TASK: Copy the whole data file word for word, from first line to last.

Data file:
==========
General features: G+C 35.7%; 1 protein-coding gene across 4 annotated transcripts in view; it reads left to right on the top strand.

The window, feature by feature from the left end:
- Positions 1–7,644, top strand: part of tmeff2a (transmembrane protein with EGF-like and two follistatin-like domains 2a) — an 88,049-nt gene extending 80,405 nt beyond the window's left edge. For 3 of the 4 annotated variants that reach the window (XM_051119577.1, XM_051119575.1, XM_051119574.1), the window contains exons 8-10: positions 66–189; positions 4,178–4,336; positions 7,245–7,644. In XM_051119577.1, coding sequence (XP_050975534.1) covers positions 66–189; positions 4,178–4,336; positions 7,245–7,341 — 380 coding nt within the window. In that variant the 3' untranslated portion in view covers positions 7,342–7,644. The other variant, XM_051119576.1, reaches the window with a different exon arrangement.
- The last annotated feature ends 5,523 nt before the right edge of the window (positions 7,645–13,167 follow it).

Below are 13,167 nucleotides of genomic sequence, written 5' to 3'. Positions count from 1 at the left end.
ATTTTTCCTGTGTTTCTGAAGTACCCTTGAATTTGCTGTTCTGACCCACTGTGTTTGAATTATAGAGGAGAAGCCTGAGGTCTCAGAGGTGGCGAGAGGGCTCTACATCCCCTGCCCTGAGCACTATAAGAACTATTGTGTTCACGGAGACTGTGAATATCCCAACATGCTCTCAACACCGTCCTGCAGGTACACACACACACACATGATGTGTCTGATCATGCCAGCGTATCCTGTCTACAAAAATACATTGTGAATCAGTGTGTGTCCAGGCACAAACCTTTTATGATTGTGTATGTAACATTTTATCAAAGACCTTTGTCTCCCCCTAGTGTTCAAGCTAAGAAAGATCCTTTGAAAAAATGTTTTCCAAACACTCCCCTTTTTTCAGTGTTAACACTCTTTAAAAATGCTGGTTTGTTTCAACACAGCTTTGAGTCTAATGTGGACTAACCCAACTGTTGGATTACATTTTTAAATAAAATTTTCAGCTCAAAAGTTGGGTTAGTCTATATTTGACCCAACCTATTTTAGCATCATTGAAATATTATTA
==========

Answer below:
General features: G+C 35.7%; 1 protein-coding gene across 4 annotated transcripts in view; it reads left to right on the top strand.

The window, feature by feature from the left end:
- Positions 1–7,644, top strand: part of tmeff2a (transmembrane protein with EGF-like and two follistatin-like domains 2a) — an 88,049-nt gene extending 80,405 nt beyond the window's left edge. For 3 of the 4 annotated variants that reach the window (XM_051119577.1, XM_051119575.1, XM_051119574.1), the window contains exons 8-10: positions 66–189; positions 4,178–4,336; positions 7,245–7,644. In XM_051119577.1, coding sequence (XP_050975534.1) covers positions 66–189; positions 4,178–4,336; positions 7,245–7,341 — 380 coding nt within the window. In that variant the 3' untranslated portion in view covers positions 7,342–7,644. The other variant, XM_051119576.1, reaches the window with a different exon arrangement.
- The last annotated feature ends 5,523 nt before the right edge of the window (positions 7,645–13,167 follow it).

Below are 13,167 nucleotides of genomic sequence, written 5' to 3'. Positions count from 1 at the left end.
ATTTTTCCTGTGTTTCTGAAGTACCCTTGAATTTGCTGTTCTGACCCACTGTGTTTGAATTATAGAGGAGAAGCCTGAGGTCTCAGAGGTGGCGAGAGGGCTCTACATCCCCTGCCCTGAGCACTATAAGAACTATTGTGTTCACGGAGACTGTGAATATCCCAACATGCTCTCAACACCGTCCTGCAGGTACACACACACACACATGATGTGTCTGATCATGCCAGCGTATCCTGTCTACAAAAATACATTGTGAATCAGTGTGTGTCCAGGCACAAACCTTTTATGATTGTGTATGTAACATTTTATCAAAGACCTTTGTCTCCCCCTAGTGTTCAAGCTAAGAAAGATCCTTTGAAAAAATGTTTTCCAAACACTCCCCTTTTTTCAGTGTTAACACTCTTTAAAAATGCTGGTTTGTTTCAACACAGCTTTGAGTCTAATGTGGACTAACCCAACTGTTGGATTACATTTTTAAATAAAATTTTCAGCTCAAAAGTTGGGTTAGTCTATATTTGACCCAACCTATTTTAGCATCATTGAAATATTATTA